For instance. The poor are supplied bananas at a concessional rate in one market. Another essential characteristic of price discrimination is that there should be no possibility of transferring one unit of demand from the high priced to the low priced market. Segregation by market. The rich people will not like to become poor in order to get the commodity at a cheaper rate. . a banana market is divided on the basis of wealth. A monopolist will maximize his total revenue by equalizing marginal revenue from all the markets.2.

Segregation by demand. But if the demand is inelastic. the monopolist will charge lower prices. . If the demand for a certain commodity is elastic in a particular market. Price discrimination can be possible if there is difference in the elasticity of demand in different markets.3. the monopolist will fix higher prices for his product.

The price of each unit is equal to its demand price so that the consumer is unable to enjoy any consumer surplus (the difference between what consumers are willing to pay for a good or service and what they actually pay i.Degrees of Price Discrimination (1) First degree price discrimination. he charges the highest price in such a way that those willing to buy can buy at least one unit. the market price.) After extracting the highest price. The monopolist charges a different price equal to the maximum amount for each unit of the commodity from each consumer separately i.e. ENTIRE CONSUMER SURPLUS IS EXTRACTED. the price is lowered so that the second unit of consumer is extracted of consumer surplus.e. .

charge the fares from customers in this way. airlines etc. The railway. The prospective consumers are divided into categories (like rich. . middle.) This degree is possible only when (i). Demand curve for all consumers is identical (iii). In this degree.. a major part of the consumer surplus is extracted rather than the whole of it.(2). Number of consumers is large (ii). Here the monopolist divides his market into different groups of customers and charges each group the highest price which the marginal consumer belonging to that group is willing to pay.Second degree price discrimination. Example: Electricity usage charges for various categories . poor etc. Single rate is applicable for a large number of consumers.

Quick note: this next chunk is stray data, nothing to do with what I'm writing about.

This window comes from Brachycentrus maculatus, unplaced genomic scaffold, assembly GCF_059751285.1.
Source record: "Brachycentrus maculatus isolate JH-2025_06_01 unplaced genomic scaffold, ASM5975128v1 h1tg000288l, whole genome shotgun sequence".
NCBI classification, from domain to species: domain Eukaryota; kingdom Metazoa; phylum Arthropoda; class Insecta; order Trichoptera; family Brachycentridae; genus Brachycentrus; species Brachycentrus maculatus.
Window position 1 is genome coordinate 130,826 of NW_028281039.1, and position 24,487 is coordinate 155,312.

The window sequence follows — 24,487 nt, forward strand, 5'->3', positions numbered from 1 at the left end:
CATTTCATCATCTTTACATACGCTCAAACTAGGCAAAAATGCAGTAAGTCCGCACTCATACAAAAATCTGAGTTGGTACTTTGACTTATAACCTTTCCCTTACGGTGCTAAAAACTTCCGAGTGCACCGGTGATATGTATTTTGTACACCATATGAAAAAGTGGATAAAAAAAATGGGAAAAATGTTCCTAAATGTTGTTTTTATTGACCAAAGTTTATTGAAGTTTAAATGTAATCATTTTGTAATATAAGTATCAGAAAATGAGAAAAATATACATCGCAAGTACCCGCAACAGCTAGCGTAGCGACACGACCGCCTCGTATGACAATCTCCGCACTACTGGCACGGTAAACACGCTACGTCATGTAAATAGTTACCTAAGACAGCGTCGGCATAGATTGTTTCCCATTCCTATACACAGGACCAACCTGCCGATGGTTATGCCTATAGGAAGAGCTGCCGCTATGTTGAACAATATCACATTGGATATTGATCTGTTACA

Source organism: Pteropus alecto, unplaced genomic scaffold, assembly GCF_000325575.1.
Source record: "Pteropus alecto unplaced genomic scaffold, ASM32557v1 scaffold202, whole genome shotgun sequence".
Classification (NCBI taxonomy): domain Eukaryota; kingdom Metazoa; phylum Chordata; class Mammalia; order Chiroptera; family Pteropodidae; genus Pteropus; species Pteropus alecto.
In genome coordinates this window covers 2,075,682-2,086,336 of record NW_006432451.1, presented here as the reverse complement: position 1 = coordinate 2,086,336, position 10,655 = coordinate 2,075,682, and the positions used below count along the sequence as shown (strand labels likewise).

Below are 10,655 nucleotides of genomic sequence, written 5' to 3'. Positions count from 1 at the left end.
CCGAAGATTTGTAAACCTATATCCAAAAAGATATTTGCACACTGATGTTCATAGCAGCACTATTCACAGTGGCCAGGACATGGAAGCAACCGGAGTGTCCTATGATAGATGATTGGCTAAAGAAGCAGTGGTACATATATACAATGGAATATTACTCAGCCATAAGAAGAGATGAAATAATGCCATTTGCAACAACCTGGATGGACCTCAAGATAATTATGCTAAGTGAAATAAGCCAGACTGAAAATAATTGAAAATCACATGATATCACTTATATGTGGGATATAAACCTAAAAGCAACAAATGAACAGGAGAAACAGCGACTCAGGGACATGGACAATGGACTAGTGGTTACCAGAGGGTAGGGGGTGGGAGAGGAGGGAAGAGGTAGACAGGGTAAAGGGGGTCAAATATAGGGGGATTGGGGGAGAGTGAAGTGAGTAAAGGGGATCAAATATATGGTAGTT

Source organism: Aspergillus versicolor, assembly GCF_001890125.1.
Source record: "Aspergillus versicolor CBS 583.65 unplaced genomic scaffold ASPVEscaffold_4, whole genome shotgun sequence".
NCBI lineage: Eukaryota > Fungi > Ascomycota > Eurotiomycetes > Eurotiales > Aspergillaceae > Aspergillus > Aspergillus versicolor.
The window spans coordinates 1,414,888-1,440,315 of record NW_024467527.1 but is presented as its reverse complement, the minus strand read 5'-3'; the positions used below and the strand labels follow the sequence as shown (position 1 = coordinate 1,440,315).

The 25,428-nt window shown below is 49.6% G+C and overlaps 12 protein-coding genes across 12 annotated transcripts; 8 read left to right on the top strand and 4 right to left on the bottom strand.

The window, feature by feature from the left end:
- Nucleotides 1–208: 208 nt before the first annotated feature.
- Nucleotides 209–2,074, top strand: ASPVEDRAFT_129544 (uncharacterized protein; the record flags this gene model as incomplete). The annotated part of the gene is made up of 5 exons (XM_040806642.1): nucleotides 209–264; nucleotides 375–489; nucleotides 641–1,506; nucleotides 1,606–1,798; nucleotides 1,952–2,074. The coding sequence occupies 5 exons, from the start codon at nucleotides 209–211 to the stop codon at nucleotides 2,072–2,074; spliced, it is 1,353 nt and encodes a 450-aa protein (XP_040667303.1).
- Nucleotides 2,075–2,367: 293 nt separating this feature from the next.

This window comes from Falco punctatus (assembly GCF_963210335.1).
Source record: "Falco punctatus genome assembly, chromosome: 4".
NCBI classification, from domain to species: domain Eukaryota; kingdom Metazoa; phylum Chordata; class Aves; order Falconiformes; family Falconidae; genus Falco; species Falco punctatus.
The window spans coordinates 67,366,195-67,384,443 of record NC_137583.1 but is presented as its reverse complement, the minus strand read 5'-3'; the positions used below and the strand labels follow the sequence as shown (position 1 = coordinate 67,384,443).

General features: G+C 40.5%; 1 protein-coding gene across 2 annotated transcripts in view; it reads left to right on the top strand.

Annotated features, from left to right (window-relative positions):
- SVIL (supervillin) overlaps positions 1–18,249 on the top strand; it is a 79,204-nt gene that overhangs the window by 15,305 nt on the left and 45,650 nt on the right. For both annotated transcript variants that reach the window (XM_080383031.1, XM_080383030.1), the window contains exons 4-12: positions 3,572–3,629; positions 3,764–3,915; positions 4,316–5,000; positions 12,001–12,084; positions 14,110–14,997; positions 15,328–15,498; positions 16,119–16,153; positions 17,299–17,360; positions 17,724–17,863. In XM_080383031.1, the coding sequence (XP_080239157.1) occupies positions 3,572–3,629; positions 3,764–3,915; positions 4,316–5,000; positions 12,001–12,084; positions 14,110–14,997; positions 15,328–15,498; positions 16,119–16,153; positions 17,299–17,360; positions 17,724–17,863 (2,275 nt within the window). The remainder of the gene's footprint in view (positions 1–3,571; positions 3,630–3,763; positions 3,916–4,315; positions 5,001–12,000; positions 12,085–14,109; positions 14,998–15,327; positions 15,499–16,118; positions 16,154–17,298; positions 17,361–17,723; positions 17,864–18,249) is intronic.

. For example. It is the most common type of price discrimination. He determines the MR and MC curves for all sub markets.(3) Third degree price discrimination. The division here is among classes of consumers and not among individual consumers. the various groups of customers must have different elasticities of demand for his commodity. movie theaters. railways. students etc. The consumer faces a single price in each category of consumers. Secondly. In the third degree price discrimination. The segment with a less elastic demand pays a higher price than the segment with a more elastic demand. He can purchase as much as desired at that price. the monopolist divides the entire market into a few sub-markets and charges different prices for the same commodity in different submarkets. typically charge lower prices to senior citizens. Third degree price discrimination is possible only if the classes of consumers can be kept separate.

their marketing decisions exhibit strong mutual interdependence. • Oligopoly occurs when a few firms dominate the market for a good or service. This implies that when there are a small number of competing firms. perfect competition and monopoly. • By mutual interdependence we mean that a firm's action say of setting the price has a noticeable effect on its rival firms and they are likely to react in the some way. .PRICE DETERMINATION : OLIGOPOLY • Oligopoly falls between two extreme market structures. Each firm considers the possible reaction of rivals to its price and product development decisions.

At another time there may be 7 to 10 firms which capture 80% of the market (loose oligopoly). dominating the market vary. . (ii) The goods produced under oligopoly may or may not be standardized. Sometimes there are only two or three firms which dominate the entire market (Tight oligopoly).Explanation of Price and Output Determination Under Oligopoly: There is not a single theory which satisfactorily explains the pricing and output decisions under oligopoly. The reasons are: (i) The number of firms.

Keeping in view the wide range of diversity of market situations. they are quite loose. (iv) There are situations also where barriers to entry are very strong in oligopoly and at another time. . they prefer to act independently.(iii) The firms under oligopoly sometime cooperate with each other in the fixing of price and output of goods. a number of models have been developed explaining the behaviour of the oligopolistic firms. (v) A firm under oligopoly cannot predict with certainly the reaction of the rival firms. At another time. if it increases or decreases the prices and output of its goods.

CLASSIFICATION OF OLIGOPOLY a) Duopoly: If there are two giant firms in an industry it is called duopoly. (ii) Imperfect or Impure Duopoly: If the duopolists in an industry are producing differentiated products it is called imperfect or impure duopoly. Duopoly is further classified as below: (i) Perfect or Pure Duopoly: If the duopolists in an industry are producing identical products it is called perfect or pure duopoly. .

(ii) Imperfect or Impure Oligopoly: If the oligopolists in an industry are producing differentiated products it is called imperfect or impure oligopoly. .(b) Oligopoly: If there are more than two firms in an industry and each firm takes consideration the reactions of the rival firms in formulating its own price policy it is called oligopoly. Oligopoly is further classified as below: (i) Perfect or Pure Oligopoly: If the oligopolists in an industry are producing identical products it is called perfect or pure oligopoly.